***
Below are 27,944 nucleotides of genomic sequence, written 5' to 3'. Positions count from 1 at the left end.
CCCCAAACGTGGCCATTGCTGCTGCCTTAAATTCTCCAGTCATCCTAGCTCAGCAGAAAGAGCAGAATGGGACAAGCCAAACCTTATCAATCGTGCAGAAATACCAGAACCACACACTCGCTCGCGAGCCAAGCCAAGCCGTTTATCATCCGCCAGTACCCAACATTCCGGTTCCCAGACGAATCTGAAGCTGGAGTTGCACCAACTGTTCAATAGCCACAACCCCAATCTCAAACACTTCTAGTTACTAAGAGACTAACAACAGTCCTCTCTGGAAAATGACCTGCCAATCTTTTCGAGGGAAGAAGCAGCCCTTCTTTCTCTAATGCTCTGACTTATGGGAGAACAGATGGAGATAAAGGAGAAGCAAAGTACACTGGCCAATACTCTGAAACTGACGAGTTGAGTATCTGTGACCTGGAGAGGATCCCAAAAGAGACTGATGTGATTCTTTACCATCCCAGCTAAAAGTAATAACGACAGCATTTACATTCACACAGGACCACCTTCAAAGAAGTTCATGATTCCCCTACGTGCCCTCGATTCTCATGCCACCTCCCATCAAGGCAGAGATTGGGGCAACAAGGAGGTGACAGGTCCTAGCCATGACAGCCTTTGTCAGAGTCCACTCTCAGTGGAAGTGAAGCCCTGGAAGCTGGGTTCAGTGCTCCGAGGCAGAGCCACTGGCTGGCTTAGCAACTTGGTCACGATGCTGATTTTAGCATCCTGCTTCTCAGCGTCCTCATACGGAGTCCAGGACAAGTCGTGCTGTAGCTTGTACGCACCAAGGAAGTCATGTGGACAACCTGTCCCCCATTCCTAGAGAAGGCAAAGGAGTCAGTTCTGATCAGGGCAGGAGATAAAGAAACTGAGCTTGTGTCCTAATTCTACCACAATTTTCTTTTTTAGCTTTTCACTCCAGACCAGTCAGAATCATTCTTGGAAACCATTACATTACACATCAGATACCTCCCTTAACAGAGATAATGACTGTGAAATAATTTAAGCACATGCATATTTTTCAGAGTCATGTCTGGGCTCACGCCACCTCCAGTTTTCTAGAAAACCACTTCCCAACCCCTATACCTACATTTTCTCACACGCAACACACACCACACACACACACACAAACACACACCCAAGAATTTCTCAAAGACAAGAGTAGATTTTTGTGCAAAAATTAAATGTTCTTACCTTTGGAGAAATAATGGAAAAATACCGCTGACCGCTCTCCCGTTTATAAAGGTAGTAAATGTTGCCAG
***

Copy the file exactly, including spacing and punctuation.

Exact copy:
Below are 27,944 nucleotides of genomic sequence, written 5' to 3'. Positions count from 1 at the left end.
CCCCAAACGTGGCCATTGCTGCTGCCTTAAATTCTCCAGTCATCCTAGCTCAGCAGAAAGAGCAGAATGGGACAAGCCAAACCTTATCAATCGTGCAGAAATACCAGAACCACACACTCGCTCGCGAGCCAAGCCAAGCCGTTTATCATCCGCCAGTACCCAACATTCCGGTTCCCAGACGAATCTGAAGCTGGAGTTGCACCAACTGTTCAATAGCCACAACCCCAATCTCAAACACTTCTAGTTACTAAGAGACTAACAACAGTCCTCTCTGGAAAATGACCTGCCAATCTTTTCGAGGGAAGAAGCAGCCCTTCTTTCTCTAATGCTCTGACTTATGGGAGAACAGATGGAGATAAAGGAGAAGCAAAGTACACTGGCCAATACTCTGAAACTGACGAGTTGAGTATCTGTGACCTGGAGAGGATCCCAAAAGAGACTGATGTGATTCTTTACCATCCCAGCTAAAAGTAATAACGACAGCATTTACATTCACACAGGACCACCTTCAAAGAAGTTCATGATTCCCCTACGTGCCCTCGATTCTCATGCCACCTCCCATCAAGGCAGAGATTGGGGCAACAAGGAGGTGACAGGTCCTAGCCATGACAGCCTTTGTCAGAGTCCACTCTCAGTGGAAGTGAAGCCCTGGAAGCTGGGTTCAGTGCTCCGAGGCAGAGCCACTGGCTGGCTTAGCAACTTGGTCACGATGCTGATTTTAGCATCCTGCTTCTCAGCGTCCTCATACGGAGTCCAGGACAAGTCGTGCTGTAGCTTGTACGCACCAAGGAAGTCATGTGGACAACCTGTCCCCCATTCCTAGAGAAGGCAAAGGAGTCAGTTCTGATCAGGGCAGGAGATAAAGAAACTGAGCTTGTGTCCTAATTCTACCACAATTTTCTTTTTTAGCTTTTCACTCCAGACCAGTCAGAATCATTCTTGGAAACCATTACATTACACATCAGATACCTCCCTTAACAGAGATAATGACTGTGAAATAATTTAAGCACATGCATATTTTTCAGAGTCATGTCTGGGCTCACGCCACCTCCAGTTTTCTAGAAAACCACTTCCCAACCCCTATACCTACATTTTCTCACACGCAACACACACCACACACACACACACAAACACACACCCAAGAATTTCTCAAAGACAAGAGTAGATTTTTGTGCAAAAATTAAATGTTCTTACCTTTGGAGAAATAATGGAAAAATACCGCTGACCGCTCTCCCGTTTATAAAGGTAGTAAATGTTGCCAG